A Mentor doubles up as a coach by providing skills that advance a mentees performance; while on the other hand, is a role model who psychologically supports the learner towards career development and socio-work balance.
Wanberg, Welsh, and Herlett in their research review ‘Research in Personnel and Human Resources Management’ noted that mentored personnel are committed and satisfied more than non-mentored ones.
These tips will assure a successful mentorship program.
At the onset, the two ought to set goals and create a vision statement that will be a basis for monitoring and evaluating the program’s success. Once this is completed, they should construct a road-map and identify milestones to follow through. Here, it is important to note the mentees’ potential challenges that may impact on the learning process, in order to be proactive from the start.
A sure way of motivating a mentee is to share career histories and review each other’s curriculum vitae. By examining and discussing these documents together, success and failure stories are shared while identifying how achievements are represented at different career path levels. This way a learner will have a mental picture of his journey.
As a trainer, being a coach means focusing on strengths and targeting at weaknesses. Strengths are skills and competencies that a learner has, and can be improved; while weaknesses which are viewed as potential opportunities can be enhanced and utilized productively.
Networking- If a mentee is to grow, then a mentor will offer networking opportunities as part of the guidance. Professional forums and exhibitions with subsequent debriefs, are rich exposures for tapping on a variety of experiences from experts. By sharing professional contacts, you offer the learner alternative sources of knowledge for consultations.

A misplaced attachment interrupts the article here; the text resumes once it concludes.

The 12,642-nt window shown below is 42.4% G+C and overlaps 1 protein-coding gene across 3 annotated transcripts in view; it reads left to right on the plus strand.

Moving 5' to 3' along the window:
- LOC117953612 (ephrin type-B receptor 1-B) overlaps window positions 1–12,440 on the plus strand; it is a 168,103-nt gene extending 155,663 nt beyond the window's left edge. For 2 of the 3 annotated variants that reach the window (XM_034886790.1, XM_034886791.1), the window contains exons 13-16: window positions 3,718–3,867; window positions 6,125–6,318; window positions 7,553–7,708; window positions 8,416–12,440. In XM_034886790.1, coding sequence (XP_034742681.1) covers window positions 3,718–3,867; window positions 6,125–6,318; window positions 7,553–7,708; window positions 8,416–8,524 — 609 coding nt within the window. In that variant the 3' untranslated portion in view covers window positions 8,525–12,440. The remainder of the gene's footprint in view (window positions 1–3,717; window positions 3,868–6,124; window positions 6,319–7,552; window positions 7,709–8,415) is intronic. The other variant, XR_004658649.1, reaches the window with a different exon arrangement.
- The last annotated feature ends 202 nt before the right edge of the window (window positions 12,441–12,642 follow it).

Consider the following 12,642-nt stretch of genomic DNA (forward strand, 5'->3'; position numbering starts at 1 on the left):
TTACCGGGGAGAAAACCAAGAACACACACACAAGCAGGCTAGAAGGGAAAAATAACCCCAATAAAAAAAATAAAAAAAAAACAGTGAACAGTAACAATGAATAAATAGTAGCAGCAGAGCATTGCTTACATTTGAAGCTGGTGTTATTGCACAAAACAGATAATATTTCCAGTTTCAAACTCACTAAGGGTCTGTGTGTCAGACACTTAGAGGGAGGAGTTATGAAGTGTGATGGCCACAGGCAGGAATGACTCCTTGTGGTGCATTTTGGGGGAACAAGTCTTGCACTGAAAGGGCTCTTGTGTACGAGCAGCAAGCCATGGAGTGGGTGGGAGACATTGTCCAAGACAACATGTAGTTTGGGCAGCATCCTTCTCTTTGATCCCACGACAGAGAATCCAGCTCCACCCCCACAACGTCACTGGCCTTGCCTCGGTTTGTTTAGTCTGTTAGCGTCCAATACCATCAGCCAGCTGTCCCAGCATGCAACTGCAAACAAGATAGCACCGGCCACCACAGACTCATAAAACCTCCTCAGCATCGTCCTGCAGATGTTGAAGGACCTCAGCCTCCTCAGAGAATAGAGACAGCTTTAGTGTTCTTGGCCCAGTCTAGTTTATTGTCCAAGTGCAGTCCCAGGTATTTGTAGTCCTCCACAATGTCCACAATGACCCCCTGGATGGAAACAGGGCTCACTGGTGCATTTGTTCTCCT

Role play and job shadowing have been proved to be effective learning methodologies. Dramatic play to challenging situations puts into practice learned skills. On the other hand, through shadowing the trainee is invited to meetings, thereby granting him a chance for practical experience. Again a postmortem brief would determine if any proficiency was attained or not.
Instantaneous oral and verbal reactions improve communication and can be used to motivate. It’s also a reflection of effective speaking and listening skills. Besides they serve as means of storing and sharing information on lessons learned and best practice. When they highlight both weaknesses and strengths, they are resourceful for informed decision making.
Consider volunteer engagement- through this a mentee will put into practice desired skills as well as participate in community service. While such avenues offer workouts for skill development, they are openings for building professional and social networks too.
Discuss interpersonal skills – At whichever facet of life, these skills shape how people relate to each other socially or in a formal set up. Excellent interpersonal skills build good leadership qualities and team spirit.
Reference other readings and review them together. By reading professional journals, books, etc., a protégé acquires more knowledge about his area of specialization.
Prepare a close out plan – At this point, the mentor can engage a neutral partner to carry out a final evaluation of the project’s goals by interviewing and skill testing the learner. From the report generated a determination is made whether the mentorship program succeeded or not.
Bottom-line, the relationship of a mentor and protégé is mutual and goes beyond formalities to a more personal interaction that calls for selflessness and patience on the one hand; resilience and perseverance on the other besides willingness to learn from each other.